U.S. Marine Corps Lieutenants Ewan MacDougall ’03 and Ben Klay ’03 returned to Yale Thursday afternoon to speak about their seven-month military tours in Ramadi, Iraq.

MacDougall and Klay spoke to a crowd of about 25 students on how their experiences at Yale shaped their time in the armed forces, their opinions on serving in the marine corps, and the Iraq War. Since the officers served in different capacities during their time abroad — MacDougall engaged in direct combat as a platoon commander and Klay worked as a military strategist — they addressed the same issues from different viewpoints.

Both MacDougall and Klay are former participants of the “Studies in Grand Strategy” program, a yearlong leadership course offered through the International Security Studies Department at Yale. While the lieutenants said they enjoyed their time in the program, they said what they had studied was often unrelated to the challenges they faced in Iraq.

“What I was doing on a day-to-day basis was below the radar screen of GS,” MacDougall said.

But Klay said his broader experiences at Yale served as a good foundation for his job.

“Simple decisions like choosing to go left or go right can have severe implications and become life-and-death matters,” Klay said. “It made me very thankful for the critical thinking experiences I got here [at Yale].”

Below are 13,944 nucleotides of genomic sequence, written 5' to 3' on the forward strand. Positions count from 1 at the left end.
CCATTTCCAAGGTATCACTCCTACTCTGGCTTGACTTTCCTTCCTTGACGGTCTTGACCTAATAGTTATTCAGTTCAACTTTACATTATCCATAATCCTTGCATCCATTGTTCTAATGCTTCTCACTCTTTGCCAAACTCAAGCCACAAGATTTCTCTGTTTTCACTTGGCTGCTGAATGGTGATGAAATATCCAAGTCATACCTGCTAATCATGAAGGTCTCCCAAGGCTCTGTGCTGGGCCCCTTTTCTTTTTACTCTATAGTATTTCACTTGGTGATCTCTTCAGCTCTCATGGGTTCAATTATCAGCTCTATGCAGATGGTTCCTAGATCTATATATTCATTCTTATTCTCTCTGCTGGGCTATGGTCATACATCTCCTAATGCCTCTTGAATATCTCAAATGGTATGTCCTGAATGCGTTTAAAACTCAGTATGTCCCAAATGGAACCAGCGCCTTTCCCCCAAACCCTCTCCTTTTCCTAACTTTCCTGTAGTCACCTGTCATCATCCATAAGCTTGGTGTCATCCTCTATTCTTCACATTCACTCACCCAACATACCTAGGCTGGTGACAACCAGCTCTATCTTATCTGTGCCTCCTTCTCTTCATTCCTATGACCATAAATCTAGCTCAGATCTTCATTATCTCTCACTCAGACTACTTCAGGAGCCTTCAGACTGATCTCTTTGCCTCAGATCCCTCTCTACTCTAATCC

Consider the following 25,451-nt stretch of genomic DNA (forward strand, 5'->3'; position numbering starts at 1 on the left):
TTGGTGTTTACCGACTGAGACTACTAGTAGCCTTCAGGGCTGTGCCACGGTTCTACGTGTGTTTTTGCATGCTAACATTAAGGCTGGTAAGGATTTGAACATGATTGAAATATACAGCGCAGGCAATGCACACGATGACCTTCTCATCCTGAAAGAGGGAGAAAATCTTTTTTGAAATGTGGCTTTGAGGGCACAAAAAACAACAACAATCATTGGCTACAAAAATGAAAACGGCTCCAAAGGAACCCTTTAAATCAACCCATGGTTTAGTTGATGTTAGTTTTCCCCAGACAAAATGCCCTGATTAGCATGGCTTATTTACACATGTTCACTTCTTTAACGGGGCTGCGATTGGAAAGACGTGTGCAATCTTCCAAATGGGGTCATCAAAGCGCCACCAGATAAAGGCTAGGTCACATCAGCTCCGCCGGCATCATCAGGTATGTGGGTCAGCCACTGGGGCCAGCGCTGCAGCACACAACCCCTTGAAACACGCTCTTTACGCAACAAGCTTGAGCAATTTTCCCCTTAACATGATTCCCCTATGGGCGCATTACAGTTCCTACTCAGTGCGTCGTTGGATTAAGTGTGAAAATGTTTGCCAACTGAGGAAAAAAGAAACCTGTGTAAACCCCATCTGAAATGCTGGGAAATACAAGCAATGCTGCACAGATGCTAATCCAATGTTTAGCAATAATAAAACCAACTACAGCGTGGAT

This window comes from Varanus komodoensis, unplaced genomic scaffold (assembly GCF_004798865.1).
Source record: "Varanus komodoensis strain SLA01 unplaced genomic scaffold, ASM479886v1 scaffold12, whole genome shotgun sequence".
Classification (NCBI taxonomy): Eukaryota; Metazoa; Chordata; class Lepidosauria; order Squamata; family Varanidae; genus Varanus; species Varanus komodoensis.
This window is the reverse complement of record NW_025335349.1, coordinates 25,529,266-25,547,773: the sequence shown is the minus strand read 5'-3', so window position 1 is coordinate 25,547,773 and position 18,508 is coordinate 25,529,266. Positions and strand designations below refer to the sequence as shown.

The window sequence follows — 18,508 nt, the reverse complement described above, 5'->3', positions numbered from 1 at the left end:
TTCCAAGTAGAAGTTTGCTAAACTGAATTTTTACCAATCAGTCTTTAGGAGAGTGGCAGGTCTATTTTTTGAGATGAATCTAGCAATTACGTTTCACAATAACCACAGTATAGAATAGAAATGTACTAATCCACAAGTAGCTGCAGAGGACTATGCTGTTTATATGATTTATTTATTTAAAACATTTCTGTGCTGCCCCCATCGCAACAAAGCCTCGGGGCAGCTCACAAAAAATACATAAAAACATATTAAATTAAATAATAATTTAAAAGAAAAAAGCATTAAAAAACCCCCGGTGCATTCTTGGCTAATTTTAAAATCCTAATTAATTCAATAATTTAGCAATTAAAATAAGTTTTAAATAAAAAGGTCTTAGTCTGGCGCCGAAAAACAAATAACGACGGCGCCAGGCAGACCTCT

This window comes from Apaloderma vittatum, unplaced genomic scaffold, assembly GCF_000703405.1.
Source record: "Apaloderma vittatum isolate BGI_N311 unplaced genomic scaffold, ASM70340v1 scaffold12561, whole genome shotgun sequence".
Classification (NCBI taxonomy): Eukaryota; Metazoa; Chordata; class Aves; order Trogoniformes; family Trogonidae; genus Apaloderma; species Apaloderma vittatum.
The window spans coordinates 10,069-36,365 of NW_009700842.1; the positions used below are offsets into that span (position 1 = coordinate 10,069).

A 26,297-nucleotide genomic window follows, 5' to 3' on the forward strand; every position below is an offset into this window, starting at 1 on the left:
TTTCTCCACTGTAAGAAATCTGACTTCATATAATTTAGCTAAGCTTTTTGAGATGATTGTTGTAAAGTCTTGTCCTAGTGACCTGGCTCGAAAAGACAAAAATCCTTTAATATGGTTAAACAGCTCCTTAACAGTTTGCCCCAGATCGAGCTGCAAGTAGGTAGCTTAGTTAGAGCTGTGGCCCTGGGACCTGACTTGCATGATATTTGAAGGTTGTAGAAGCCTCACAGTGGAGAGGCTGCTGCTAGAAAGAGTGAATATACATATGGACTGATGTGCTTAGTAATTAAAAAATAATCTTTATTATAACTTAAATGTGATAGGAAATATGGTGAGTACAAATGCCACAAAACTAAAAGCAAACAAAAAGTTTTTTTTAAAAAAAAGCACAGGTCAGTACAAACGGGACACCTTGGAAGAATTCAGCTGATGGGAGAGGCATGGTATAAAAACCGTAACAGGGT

MacDougall said the marines brought out a side of him that he never knew existed before.

“You may remember me from Yale as quiet, laid-back and not talking that much,” Macdougall said. “But I learned how to chew ass in the marines.”

During his time in Ramadi — a predominately Sunni city in a Shiite region of Iraq — MacDougall led 40 marines as a platoon commander. His work centered on patrolling the market district in downtown Ramadi.

Across the Euphrates River, Klay’s work pertained to bombing strategy and information gathering. Because Klay was not involved in direct combat, he led a more comfortable life than MacDougall.

“The food was great,” Klay said. “We got lobster every couple of weeks.”

Klay said he generally enjoyed his tour in Iraq and found it “enormously satisfying.”

“I believe in what we are doing over there,” Klay said. “I am glad that I was born when I was so that I could be in the Middle East at such a pivotal time.”

Audience members who listened to Klay and MacDougall said they enjoyed their presentation.

“It’s intense to be in the presence of people willing to take the ultimate risk and then come back here to talk to us about it,” said Karl Scherrer ’08, who spent nine years in the armed forces before enrolling at Yale. “More people should listen to talks like this to gain an understanding of what’s happening around the world.”

History professor John Gaddis, one of the “Grand Strategy” professors, said he was glad that Klay and MacDougall returned safely.

“Ben and Ewan both occupy a special place in the hearts and minds of GS,” Gaddis said.

Klay said he will return to Iraq next spring to serve as combat engineer and platoon commander, while MacDougall did not specify his future plans.